Depicted in FIGS. 1 and 2 is a lancing device 10 for making an incision through a skin surface S, wherein a disposable lancet 12 (hereinafter referred to as a "disposable") which carries a skin-lancing member in the form of a needle 14 can be displaced toward the skin surface by a cocked spring and then rapidly retracted by another spring. Devices of this general type are known, and one preferred device is disclosed in commonly assigned, concurrently filed U.S. application Ser. No. 08/857,680, now U.S. Pat. No. 5,879,311, the disclosure of which is incorporated herein by reference.

As disclosed in that application, the disposable 12 includes a body 16 which carries not only the needle 14, but also a capillary tube 18. The capillary tube is mounted by friction fit between holding elements 15 that are integral with the body 16 and is downwardly slidable relative to the body 16 in response to manual downward displacement of a pusher 20 which possesses an exposed actuator knob 22.

The disposable 12 is situated telescopingly within a cylindrical stimulator sleeve 24 which is slidable longitudinally relative to a housing 26 of the device. The sleeve 24 is biased downwardly, or forwardly, by a spring 28. Following the cutting of an incision I in the skin and the retraction of the lancet, the housing can be repeatedly pushed downwardly against the skin as required to express the appropriate sample from the incision, whereupon the sleeve depresses a ring of body tissue in surrounding relationship to the incision, causing the incision to bulge while spreading apart the sides of the incision. Consequently, a drop D of body fluid such as blood or interstitial fluid is formed at the open end of the incision, even if the incision I has been made in a region of the body where the supply of body fluid is relatively low as compared to, say, the fingertip region.

Once the drop D has been created, the pusher 22 is displaced to push the capillary tube downwardly to a state where the lower end of the capillary tube can be dipped into the body fluid drop to obtain a sample. The pusher is then released for return to an upper position by a return spring (not shown). As disclosed in the aforementioned application, the fluid can then be transferred from the capillary tube to a test strip, thereby making the overall sampling procedure more convenient.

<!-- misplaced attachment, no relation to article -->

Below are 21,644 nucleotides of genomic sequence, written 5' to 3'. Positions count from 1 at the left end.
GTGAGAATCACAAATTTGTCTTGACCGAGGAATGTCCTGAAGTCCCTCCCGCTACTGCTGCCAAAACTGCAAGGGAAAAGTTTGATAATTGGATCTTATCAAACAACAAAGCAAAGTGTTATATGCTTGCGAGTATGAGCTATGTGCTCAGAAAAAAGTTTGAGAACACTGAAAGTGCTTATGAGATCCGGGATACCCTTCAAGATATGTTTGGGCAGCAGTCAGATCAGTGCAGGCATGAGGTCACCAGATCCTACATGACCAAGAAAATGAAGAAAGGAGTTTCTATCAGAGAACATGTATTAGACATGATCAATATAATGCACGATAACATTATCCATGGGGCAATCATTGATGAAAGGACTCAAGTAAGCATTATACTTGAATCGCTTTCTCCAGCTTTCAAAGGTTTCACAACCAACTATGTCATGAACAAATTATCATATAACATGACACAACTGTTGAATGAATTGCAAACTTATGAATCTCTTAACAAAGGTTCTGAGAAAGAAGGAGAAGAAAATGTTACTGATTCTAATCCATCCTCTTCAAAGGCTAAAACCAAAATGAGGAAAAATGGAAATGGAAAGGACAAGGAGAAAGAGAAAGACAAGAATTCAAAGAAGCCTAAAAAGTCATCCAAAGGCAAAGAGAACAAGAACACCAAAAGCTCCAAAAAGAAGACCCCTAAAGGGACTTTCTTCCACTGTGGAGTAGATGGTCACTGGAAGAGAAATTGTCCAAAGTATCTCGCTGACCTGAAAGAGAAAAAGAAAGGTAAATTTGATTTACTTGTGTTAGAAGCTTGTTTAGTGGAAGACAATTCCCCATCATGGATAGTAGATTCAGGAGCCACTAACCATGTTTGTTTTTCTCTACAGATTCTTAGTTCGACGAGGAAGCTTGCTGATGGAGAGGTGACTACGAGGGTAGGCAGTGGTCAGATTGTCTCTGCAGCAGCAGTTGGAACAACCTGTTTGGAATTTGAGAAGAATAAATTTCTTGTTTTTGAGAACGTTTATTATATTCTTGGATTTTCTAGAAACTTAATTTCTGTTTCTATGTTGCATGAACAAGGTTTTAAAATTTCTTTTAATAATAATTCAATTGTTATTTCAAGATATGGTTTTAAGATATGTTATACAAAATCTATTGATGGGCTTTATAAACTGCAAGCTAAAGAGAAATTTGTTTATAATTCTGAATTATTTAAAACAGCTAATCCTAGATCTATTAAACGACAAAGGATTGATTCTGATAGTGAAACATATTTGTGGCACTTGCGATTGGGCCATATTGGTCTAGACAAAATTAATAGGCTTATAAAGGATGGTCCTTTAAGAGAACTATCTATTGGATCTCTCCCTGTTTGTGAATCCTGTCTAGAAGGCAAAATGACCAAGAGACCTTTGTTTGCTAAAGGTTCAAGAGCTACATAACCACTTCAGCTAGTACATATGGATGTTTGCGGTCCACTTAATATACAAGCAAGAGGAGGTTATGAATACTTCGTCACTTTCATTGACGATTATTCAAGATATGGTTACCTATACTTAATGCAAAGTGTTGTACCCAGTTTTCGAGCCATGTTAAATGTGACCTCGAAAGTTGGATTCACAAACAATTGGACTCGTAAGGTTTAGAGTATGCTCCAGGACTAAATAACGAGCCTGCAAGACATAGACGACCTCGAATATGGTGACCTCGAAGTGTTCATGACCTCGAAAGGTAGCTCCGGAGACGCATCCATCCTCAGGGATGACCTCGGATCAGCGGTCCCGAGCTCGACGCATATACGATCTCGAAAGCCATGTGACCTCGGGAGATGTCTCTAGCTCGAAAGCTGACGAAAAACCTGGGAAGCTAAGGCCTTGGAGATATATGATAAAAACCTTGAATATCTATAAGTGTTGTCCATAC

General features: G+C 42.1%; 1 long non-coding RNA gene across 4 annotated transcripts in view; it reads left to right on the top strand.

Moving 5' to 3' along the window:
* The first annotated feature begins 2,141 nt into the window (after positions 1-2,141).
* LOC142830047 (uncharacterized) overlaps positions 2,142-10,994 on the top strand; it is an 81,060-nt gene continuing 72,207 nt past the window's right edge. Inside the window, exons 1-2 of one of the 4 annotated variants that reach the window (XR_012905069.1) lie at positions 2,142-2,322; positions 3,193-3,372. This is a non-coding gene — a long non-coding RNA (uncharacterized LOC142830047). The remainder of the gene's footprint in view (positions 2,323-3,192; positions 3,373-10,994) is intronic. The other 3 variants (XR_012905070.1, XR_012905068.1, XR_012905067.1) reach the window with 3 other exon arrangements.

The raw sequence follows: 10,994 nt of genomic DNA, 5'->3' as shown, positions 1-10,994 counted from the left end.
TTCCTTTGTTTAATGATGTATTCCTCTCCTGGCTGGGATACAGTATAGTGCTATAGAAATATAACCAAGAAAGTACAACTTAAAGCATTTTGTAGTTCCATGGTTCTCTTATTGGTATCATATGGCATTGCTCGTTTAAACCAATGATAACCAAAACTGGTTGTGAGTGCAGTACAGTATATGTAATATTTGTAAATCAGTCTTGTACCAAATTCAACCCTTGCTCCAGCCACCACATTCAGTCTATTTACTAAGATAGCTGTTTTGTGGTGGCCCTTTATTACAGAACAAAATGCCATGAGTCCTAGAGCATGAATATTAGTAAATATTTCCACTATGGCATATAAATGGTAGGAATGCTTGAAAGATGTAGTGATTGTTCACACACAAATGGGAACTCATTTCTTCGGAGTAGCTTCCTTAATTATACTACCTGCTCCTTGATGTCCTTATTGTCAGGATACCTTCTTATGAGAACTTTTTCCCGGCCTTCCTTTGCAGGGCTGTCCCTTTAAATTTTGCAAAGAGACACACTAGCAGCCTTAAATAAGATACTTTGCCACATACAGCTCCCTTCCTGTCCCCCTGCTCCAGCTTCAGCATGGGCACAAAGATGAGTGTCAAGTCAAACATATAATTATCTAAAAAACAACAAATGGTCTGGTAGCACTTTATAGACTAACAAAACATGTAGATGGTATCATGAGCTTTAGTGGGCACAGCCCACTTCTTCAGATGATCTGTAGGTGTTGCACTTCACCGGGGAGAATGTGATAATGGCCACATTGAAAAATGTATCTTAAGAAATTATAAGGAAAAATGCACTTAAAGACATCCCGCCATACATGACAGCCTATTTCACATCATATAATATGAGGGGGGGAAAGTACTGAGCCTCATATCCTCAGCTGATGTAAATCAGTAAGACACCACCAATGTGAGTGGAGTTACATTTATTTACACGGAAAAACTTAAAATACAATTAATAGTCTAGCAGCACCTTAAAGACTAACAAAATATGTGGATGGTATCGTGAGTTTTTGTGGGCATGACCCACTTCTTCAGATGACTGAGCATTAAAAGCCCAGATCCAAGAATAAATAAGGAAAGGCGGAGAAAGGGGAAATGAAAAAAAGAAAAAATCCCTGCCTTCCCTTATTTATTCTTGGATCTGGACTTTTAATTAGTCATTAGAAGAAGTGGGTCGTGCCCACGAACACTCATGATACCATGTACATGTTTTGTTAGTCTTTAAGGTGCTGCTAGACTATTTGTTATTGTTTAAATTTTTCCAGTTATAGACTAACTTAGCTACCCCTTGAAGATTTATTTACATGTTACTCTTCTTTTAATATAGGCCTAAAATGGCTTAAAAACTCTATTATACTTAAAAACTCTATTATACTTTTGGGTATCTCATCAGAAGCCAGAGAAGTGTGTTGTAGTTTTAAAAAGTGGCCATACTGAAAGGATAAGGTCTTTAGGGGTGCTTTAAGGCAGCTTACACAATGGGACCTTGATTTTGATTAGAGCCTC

In accordance with the present invention, the sampling procedure is made even more convenient by eliminating the need to transfer the body fluid from the capillary tube.

In a first embodiment, the capillary tube carries its own test strip. Depicted in FIG. 3 is a test strip 30 in the form of a microporous membrane (preferably of the type disclosed in commonly assigned U.S. application Ser. No. 08/628,489, filed Apr. 5, 1996, the disclosure of which is incorporated by reference herein).

The membrane 30 is bonded, e.g. by a suitable adhesive, to an enlarged head or flange portion 32 of the capillary tube 18 which projects laterally with respect to a stem portion 34 of the capillary tube. The head 32, when viewed from the top, can be of any shape, such as circular or rectangular (e.g., square). A capillary passage 36 extends longitudinally through the stem 34 and head 32 to conduct body fluid into contact with the membrane by capillary action.

As is known in the art of capillary tubes, the amount of body fluid which is drawn up by capillary action can be regulated by a suitable selection of diameter and length of the passage 36, thereby ensuring that a proper dosing of the membrane is achieved.

Fluid analyzing instruments can be mounted within the housing. For example, a conventional optical analyzing mechanism can be provided which includes a light source 40 and a light sensor 42 such as a phototransistor, which are electrically connected to a conventional electronics unit 44 for monitoring a color change of the sample as the sample reacts with chemicals in the test strip. The electronics unit 44 displays the results on a display panel 90. In that way, for example, the glucose level in blood can be measured. The unit 44 is electrically connected to a battery 45 that is mounted in the housing.

In lieu of an optical analyzing mechanism, an electrochemical mechanism can be provided in a device 10' (FIG. 5), the mechanism including an electrochemical meter 50 which measures glucose levels. The meter 50 is electrically connected to a battery 51 mounted in the housing. The test strip 52 in this case would be provided with a printed electrical circuit, and the pusher 24' would possess electrical leads 54 positioned so as to contact respective portions of the printed circuit electrical paths on the test strip when the pusher 24' is in its lower position (after having pushed the capillary tube down). Thus, the sample conducted to the test strip 52 by the capillary tube will contact the electrical circuit for conducting a current therebetween when the leads 54 are brought into contact with the circuit. The leads are connected to the meter 50 which measures the current. Since the level of current is proportional to the glucose concentration, the meter 50 is able to measure that concentration.